Fubon banks on cross-strait thaw

The purchase of a Chinese bank by Taiwan's Fubon reflects the reality that cross-strait M&A has been slow despite a thaw in relations, with few big new deals likely over the next 2-3 years.

PUBLISHED : Friday, 28 December, 2012, 1:21pm
UPDATED : Friday, 28 December, 2012, 1:21pm

The ongoing thaw in relations between China and Taiwan has helped increase trust between the former pair of Cold War adversaries, but hopes for a boom in cross-strait M&A have yet to materialise as lingering suspicions remain. That reality is on display once again this week, with the announcement by Fubon (Taipei: 2881), one of Taiwan's leading banks, that it has reached an agreement to buy 80 per cent of a mid-sized Chinese bank called First Sino Bank for about US$900 million. 

This particular deal comes more than four years after Fubon became Taiwan's first bank to enter China with the purchase by its Hong Kong subsidiary of about 20 per cent of Xiamen City Commercial Bank for an undisclosed sum. And yet even after its huge effort to close both of these purchases, Fubon which is easily the most aggressive of Taiwan's banks toward expanding in China, will still only have a tiny branch network in the market.

Most of Taiwan's other major banks have made little or no progress at all in China, even though most would love to be more active in the market to serve the large Taiwanese business communities that live and work in the Shanghai and Pearl River Delta areas. Before I continue with the broader discussion of cross-strait M&A and why it has failed to gain momentum, let's step back and take a closer look at this latest deal by Fubon.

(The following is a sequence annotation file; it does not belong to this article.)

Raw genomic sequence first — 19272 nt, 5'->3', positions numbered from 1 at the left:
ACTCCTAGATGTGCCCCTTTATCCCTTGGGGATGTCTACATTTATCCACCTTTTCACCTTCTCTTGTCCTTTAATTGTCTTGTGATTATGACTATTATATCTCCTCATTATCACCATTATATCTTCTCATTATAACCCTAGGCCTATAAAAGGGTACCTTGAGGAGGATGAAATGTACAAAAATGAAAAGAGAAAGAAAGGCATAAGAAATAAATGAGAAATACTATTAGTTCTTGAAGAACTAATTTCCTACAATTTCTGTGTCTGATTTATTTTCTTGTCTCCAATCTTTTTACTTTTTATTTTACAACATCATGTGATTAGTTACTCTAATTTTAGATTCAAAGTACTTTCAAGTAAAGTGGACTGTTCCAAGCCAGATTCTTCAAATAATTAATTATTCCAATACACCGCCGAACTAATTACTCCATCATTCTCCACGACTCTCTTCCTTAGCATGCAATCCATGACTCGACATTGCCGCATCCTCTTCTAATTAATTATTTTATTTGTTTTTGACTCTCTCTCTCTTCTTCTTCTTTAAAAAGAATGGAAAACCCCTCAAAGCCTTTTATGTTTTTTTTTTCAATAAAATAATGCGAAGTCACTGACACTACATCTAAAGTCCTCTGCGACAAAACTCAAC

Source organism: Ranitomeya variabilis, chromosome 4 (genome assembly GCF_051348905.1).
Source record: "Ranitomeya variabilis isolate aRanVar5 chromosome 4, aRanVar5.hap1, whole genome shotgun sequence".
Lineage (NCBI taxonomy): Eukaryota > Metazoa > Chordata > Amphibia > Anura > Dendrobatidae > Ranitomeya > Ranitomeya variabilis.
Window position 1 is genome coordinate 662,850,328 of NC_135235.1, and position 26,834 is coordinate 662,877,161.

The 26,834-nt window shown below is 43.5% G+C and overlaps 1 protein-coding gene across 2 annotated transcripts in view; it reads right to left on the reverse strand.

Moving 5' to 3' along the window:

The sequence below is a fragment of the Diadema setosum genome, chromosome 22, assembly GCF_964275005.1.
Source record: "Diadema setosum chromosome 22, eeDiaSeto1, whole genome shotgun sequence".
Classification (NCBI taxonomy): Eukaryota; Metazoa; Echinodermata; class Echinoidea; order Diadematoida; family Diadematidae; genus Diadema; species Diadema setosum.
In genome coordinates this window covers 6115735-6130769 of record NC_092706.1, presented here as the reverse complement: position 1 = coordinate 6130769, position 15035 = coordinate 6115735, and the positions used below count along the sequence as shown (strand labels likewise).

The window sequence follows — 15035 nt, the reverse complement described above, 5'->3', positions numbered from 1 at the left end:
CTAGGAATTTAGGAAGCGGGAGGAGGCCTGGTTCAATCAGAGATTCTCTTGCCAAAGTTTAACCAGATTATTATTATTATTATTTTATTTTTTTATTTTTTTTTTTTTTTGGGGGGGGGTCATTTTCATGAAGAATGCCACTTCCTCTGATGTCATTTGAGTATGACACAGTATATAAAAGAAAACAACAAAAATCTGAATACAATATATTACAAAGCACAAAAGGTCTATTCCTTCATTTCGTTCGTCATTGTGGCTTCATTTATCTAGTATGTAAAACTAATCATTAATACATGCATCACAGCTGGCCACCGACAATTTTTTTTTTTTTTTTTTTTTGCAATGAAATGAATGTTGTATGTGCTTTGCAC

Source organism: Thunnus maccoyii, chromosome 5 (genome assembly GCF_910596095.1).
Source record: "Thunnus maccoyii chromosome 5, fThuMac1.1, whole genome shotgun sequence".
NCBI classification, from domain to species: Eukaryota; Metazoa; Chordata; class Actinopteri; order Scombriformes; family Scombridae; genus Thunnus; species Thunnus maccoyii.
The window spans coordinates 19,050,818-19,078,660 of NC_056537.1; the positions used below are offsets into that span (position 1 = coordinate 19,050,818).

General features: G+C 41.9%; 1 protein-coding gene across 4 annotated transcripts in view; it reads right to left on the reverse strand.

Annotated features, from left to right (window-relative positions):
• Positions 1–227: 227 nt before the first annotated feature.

Under the deal, Fubon will pay 5.65 billion yuan (US$905 million) for the 80 per cent stake in First Sino, which is being sold by Taiwan's Pou Chen Group and Wing Hang Bank. Shanghai-based Pudong Development Bank (Shanghai: 600000) will retain the remaining 20 per cent of First Sino. The deal took more than a year to negotiate, and First Sino's foreign ownership undoubtedly made the process a bit easier.

The fact that the deal took so long to sign, coupled with the fact that few if any other Taiwanese banks have made similar purchases, underscores that we're unlikely to see much big cross-strait M&A anytime soon despite the thaw in relations between China and Taiwan since 2008 under the administration of Ma Ying-jeou.

As a longtime tech writer and former Reuters bureau chief in Taiwan from 2006-2009, I remember the excitement that many felt when Ma was first elected, with many predicting an unprecedented wave of new cross-strait acquisitions in the years ahead. That euphoria reached an early crescendo in 2009, when leading Chinese mobile carrier China Mobile (0941.HK; NYSE: CHL) announced it would pay around US$500 million for 12 per cent of Far EasTone (Taipei: 4904), Taiwan's third largest mobile carrier. Taiwan later rejected the purchase, saying the telecoms area was too sensitive, even though both companies have continued to lobby for a change in policy and also have continued to work together on a number of projects.

While a few major cross-strait investment deals have been announced in areas like infrastructure  construction, real major M&A has been slow to materialise. As with anything, this kind of change really takes time and perhaps we will someday see some major deals happening across the Taiwan Strait. But as this Fubon deal illustrates, such deals will probably take lots of time and effort for minimal rewards, as each side becomes familiar with the other. That means we're unlikely to see few if any cross-strait M&A deals worth more than US$1 billion for at least the next 2-3 years.

Bottom line: The purchase of a Chinese bank by Taiwan's Fubon reflects the reality that cross-strait M&A has been slow despite a thaw in relations, with few big new deals likely over the next 2-3 years.